THE PERPETUAL STRUGGLE: HOW THE COEVOLUTION OF HIERARCHY AND RESISTANCE DRIVES THE EVOLUTION OF MORALITY AND INSTITUTIONS

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Abstract

Since the earliest human societies, there has been an ongoing struggle between hierarchy and resistance to hierarchy, and this struggle is a major driver of the evolution of moralities and of institutions. Attempts to initiate or sustain hierarchies are often met with resistance; hierarchs then adopt new strategies, which in turn prompt new strategies of resistance; and so on. The key point is that the struggle is typically conducted using moral concepts in justifications for or against unequal power and involves the stimulation of the moral emotions. Both parties to the struggle treat morality as a valuable strategic resource; and the dynamic of interaction between hierarchs and resisters generates changes in that resource. The hierarch/resister struggle is in part a competition between moral concepts and justifications, and that competition drives the emergence of new moral concepts and justifications, just as competition in other contexts generates innovations. Among the moral concepts generated by the struggle are the following: authority, legitimacy, aristocracy, the divine right of kings, the mandate of heaven, natural rights, civil and political rights, constitutionalism, the rule of law, sovereignty, collective self-determination, exploitation, oppression, and domination.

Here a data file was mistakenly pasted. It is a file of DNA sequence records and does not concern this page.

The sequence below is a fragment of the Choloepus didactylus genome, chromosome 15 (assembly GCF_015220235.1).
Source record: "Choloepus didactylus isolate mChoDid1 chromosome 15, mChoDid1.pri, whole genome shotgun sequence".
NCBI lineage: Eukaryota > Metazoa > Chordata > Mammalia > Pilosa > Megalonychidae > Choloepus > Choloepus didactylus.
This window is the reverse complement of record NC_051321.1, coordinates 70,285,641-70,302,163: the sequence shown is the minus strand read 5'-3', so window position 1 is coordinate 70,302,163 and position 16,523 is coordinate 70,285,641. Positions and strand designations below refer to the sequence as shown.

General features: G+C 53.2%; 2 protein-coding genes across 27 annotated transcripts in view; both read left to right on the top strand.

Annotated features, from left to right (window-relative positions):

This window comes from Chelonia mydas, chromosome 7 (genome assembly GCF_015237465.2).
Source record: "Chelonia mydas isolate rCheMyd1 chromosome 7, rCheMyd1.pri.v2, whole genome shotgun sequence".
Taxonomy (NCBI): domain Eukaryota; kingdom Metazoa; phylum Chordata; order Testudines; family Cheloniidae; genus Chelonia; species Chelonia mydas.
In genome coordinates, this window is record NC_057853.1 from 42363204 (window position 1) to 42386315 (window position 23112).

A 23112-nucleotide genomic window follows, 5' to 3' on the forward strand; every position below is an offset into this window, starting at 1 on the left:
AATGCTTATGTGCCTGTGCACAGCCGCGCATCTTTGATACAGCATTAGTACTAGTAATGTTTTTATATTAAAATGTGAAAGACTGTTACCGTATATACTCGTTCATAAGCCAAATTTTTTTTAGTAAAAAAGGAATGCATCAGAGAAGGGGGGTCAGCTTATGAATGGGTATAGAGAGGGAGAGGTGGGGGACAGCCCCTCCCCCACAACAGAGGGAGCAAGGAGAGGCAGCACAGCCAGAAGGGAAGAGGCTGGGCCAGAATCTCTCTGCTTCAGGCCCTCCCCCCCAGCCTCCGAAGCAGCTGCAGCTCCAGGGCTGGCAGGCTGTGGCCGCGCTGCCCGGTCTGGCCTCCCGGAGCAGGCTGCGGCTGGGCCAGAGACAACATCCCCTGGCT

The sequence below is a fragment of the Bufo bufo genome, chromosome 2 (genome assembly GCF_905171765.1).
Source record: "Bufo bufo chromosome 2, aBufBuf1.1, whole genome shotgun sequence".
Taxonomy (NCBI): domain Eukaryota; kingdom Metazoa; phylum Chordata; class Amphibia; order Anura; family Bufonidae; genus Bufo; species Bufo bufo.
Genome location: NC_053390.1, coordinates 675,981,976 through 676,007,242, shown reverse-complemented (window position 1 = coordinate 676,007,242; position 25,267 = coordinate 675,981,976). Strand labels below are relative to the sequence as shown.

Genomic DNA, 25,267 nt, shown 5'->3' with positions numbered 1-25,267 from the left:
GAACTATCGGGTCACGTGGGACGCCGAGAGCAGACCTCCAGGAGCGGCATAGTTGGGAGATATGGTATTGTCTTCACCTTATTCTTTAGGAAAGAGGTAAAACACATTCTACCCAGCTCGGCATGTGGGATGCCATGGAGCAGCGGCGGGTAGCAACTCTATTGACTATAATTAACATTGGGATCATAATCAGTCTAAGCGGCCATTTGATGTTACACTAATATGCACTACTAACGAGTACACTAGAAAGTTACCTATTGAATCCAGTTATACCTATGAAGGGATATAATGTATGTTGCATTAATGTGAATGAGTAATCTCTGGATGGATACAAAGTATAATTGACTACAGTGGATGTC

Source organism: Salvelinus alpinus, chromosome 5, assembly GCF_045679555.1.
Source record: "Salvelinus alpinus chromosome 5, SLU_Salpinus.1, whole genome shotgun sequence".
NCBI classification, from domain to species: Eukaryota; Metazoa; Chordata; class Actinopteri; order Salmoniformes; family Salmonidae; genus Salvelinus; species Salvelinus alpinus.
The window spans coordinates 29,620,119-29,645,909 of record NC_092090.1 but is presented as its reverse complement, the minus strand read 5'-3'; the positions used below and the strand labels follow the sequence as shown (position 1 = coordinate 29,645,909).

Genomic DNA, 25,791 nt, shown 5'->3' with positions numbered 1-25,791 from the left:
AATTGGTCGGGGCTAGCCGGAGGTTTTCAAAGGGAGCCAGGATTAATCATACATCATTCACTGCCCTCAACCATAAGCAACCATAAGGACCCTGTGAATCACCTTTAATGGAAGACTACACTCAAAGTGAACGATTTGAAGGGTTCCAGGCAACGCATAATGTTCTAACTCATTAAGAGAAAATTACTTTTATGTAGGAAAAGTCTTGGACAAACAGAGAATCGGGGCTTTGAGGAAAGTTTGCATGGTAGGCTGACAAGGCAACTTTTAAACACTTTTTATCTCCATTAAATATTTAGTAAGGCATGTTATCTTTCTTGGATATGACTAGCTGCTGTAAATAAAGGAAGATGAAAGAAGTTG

Original languageEnglish (US)
Pages (from-to)232-260
Number of pages29
JournalSocial Philosophy and Policy
Volume38
Issue number2
DOIs
StatePublished - 2021

Keywords

  • evolution of moral concepts
  • hierarchs
  • resisters
  • strategic weapons

ASJC Scopus subject areas

  • Philosophy
  • Social Sciences(all)

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